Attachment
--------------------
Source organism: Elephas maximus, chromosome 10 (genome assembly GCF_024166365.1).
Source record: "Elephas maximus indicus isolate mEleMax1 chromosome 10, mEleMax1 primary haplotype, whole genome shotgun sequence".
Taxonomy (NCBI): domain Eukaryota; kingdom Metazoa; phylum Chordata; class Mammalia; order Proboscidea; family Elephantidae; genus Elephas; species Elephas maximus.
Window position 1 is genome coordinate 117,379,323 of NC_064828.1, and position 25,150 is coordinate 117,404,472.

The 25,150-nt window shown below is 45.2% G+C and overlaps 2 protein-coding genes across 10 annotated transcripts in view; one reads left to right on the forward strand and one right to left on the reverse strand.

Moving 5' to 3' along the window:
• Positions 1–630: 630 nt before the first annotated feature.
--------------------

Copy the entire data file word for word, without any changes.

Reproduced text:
Source organism: Elephas maximus, chromosome 10 (genome assembly GCF_024166365.1).
Source record: "Elephas maximus indicus isolate mEleMax1 chromosome 10, mEleMax1 primary haplotype, whole genome shotgun sequence".
Taxonomy (NCBI): domain Eukaryota; kingdom Metazoa; phylum Chordata; class Mammalia; order Proboscidea; family Elephantidae; genus Elephas; species Elephas maximus.
Window position 1 is genome coordinate 117,379,323 of NC_064828.1, and position 25,150 is coordinate 117,404,472.

The 25,150-nt window shown below is 45.2% G+C and overlaps 2 protein-coding genes across 10 annotated transcripts in view; one reads left to right on the forward strand and one right to left on the reverse strand.

Moving 5' to 3' along the window:
• Positions 1–630: 630 nt before the first annotated feature.